Spot and stalk is a physically demanding style of hunting best suited for open spaces where the hunter can see prey from far enough away that movement will not disturb it. This method requires a pair of binoculars with a wide view and decent image clarity.
Still hunting is a method that requires long periods of remaining still, as the name implies, and waiting for your prey to appear. Binoculars perched on a tripod are a great asset for getting a close-up of big game animals in a dense area.
Stargazing does not require a telescope. Binoculars are a great way to view the night sky. You can see the craters of the moon and the shape of other planets with a less expensive pair. You get more out of a meteor shower with a standard 8x magnification, but a higher power on a tripod will provide a prettier image.
Best Binoculars for Long-Distance Viewing
Long-distance viewing typically requires stronger magnification.
For a more detailed review of great high-magnification binoculars: The Best High-Power Binoculars Reviewed
Some of the best options include:
- Nikon 8252 Aculon A211 Zoom Binoculars (Check Specs)
- Pentax SP WP Binoculars (Check Specs)
- Celestron SkyMaster Astro Binoculars (Check Specs)
- Vortex Optics Kaibab HD Binoculars (Check Specs)
- SkyGenius Powerful Binoculars (Check Specs)
- Bushnell Powerview Wide Angle Binoculars (Check Specs)
- Orion 9326 Giant View Astronomy Binoculars (Check Specs)
What each of these has in common is a very powerful level of magnification, but they vary in the objective diameter.
Best Binoculars for the Money
The goal is to find a pair of binoculars that provide everything you need for the right price.
For more comprehensive reviews on low-cost binoculars, read this: Best Budget Binoculars Under $100
Here are some decent binoculars you can find on a tight budget:
- Nikon 8248 Aculon (Check Price) provides a good image and is well constructed.
- Bushnell Waterproof/Fogproof (Check Price) has great weather diversity and is more lightweight for portability.
- Gosky Roof Prism (Check Price) is a valuable item with good optics.
- Adorrgon Roof Prism (Check Price) is light and sleek.
- Nikon ProStaff 3S (Check Price) provides a good image and is not too heavy.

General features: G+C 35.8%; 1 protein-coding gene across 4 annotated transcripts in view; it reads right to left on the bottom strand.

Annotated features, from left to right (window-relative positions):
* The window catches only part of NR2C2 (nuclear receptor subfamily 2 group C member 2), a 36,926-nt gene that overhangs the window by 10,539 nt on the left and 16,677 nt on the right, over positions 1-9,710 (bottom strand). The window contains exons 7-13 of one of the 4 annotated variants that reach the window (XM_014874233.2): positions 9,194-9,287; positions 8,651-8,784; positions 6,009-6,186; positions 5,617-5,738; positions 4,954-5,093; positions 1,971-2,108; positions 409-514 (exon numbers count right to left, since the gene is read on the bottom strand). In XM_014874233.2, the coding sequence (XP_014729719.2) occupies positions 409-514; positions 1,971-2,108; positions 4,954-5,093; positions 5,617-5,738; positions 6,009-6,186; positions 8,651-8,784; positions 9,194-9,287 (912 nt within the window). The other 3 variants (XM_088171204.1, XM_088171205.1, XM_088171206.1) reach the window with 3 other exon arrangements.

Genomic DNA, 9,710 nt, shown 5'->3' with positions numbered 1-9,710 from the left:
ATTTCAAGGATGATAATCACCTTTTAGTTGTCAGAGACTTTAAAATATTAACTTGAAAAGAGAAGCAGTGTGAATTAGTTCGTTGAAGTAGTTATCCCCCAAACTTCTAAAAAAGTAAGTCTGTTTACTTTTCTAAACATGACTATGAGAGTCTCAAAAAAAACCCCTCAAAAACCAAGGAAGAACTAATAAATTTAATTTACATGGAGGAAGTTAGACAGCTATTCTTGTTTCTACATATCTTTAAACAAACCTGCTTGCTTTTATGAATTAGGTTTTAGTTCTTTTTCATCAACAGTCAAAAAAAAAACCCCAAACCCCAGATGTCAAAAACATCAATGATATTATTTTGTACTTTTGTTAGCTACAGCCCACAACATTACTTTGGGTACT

You can use binoculars for almost anything, but top-quality binoculars are an expensive investment. Knowing the best magnification for binoculars will help you get the most out of their use.
However, while magnification is undoubtedly a key feature, you also have to consider all the components of a good set before you spend the money.
Know how you intend to use them and utilize the guidance provided here to make an informed decision.
Which is better: 8 x 42 or 10 x 42 binoculars?
Each one is best in certain situations. An 8 x 42 pair of binoculars is most efficient for shorter to mid-distances and for following animals and objects moving quickly. It also provides a brighter image in areas with lower lighting and therefore is a better option for dense, wooded areas or anywhere that the sunlight is masked.
A 10 x 42 pair works more efficiently for longer distances and in normal or good lighting. These binoculars are best for wide-open spaces during the day, but you might struggle to make out an object in low light. For example, you might use them around a body of water, such as a lake.
What are the parts of binoculars?
The parts of a binocular include:
- Objective lens: larger of the two lenses that catches the light
- Prism: positions the image correctly, inside the binos
- Ocular lens and eyepiece: provides the final image that you see, the lens you look through
- Diopter adjustment knob: customizes the viewing for different eyesights
- Casing and binoculars barrel: acts as the cover that connects two binoculars
- Focus wheel: allows you to adjust the focus to view objects at various distances
Without the prism, the image you see through binoculars would be upside down, and an anti-reflective coating on the objective lens catches the light, creating maximum contrast for a clearer image.
Is 10x magnification enough for binoculars?
A magnification of 10x is actually slightly higher than the standard medium of 8x. If you need to view anything closely from a long distance and in an open space, 10x magnification is often more than enough.
For reference, you can view an object 100 feet away through a pair of binoculars with 10x magnification, and the object will appear as it would if you viewed it with the naked eye 10 feet in front of you.
10x is the best binocular magnification for birding in dense areas with small birds and the best magnification for long range hunting, especially still hunting.